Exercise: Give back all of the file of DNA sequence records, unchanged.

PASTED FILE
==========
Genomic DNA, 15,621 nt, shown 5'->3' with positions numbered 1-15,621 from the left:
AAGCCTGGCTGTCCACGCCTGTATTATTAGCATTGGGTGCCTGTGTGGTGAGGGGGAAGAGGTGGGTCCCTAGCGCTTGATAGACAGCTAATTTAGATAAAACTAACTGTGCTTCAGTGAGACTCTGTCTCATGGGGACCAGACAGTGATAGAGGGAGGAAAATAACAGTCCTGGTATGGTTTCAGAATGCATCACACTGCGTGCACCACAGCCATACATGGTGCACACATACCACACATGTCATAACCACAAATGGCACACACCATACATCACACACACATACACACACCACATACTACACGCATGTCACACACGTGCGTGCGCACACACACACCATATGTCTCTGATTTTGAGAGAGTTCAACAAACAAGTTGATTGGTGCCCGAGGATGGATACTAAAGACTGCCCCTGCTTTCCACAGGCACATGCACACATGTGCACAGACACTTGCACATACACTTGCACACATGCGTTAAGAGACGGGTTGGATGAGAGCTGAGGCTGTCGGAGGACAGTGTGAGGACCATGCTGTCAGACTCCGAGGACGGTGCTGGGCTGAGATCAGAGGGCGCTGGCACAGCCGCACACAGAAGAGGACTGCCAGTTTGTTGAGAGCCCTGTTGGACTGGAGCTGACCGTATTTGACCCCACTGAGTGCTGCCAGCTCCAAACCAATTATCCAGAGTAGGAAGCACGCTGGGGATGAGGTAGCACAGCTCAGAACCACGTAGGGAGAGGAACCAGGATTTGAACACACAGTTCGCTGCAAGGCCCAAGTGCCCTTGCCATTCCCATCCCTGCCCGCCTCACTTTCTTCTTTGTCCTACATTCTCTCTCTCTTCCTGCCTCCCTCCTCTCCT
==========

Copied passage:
Genomic DNA, 15,621 nt, shown 5'->3' with positions numbered 1-15,621 from the left:
AAGCCTGGCTGTCCACGCCTGTATTATTAGCATTGGGTGCCTGTGTGGTGAGGGGGAAGAGGTGGGTCCCTAGCGCTTGATAGACAGCTAATTTAGATAAAACTAACTGTGCTTCAGTGAGACTCTGTCTCATGGGGACCAGACAGTGATAGAGGGAGGAAAATAACAGTCCTGGTATGGTTTCAGAATGCATCACACTGCGTGCACCACAGCCATACATGGTGCACACATACCACACATGTCATAACCACAAATGGCACACACCATACATCACACACACATACACACACCACATACTACACGCATGTCACACACGTGCGTGCGCACACACACACCATATGTCTCTGATTTTGAGAGAGTTCAACAAACAAGTTGATTGGTGCCCGAGGATGGATACTAAAGACTGCCCCTGCTTTCCACAGGCACATGCACACATGTGCACAGACACTTGCACATACACTTGCACACATGCGTTAAGAGACGGGTTGGATGAGAGCTGAGGCTGTCGGAGGACAGTGTGAGGACCATGCTGTCAGACTCCGAGGACGGTGCTGGGCTGAGATCAGAGGGCGCTGGCACAGCCGCACACAGAAGAGGACTGCCAGTTTGTTGAGAGCCCTGTTGGACTGGAGCTGACCGTATTTGACCCCACTGAGTGCTGCCAGCTCCAAACCAATTATCCAGAGTAGGAAGCACGCTGGGGATGAGGTAGCACAGCTCAGAACCACGTAGGGAGAGGAACCAGGATTTGAACACACAGTTCGCTGCAAGGCCCAAGTGCCCTTGCCATTCCCATCCCTGCCCGCCTCACTTTCTTCTTTGTCCTACATTCTCTCTCTCTTCCTGCCTCCCTCCTCTCCT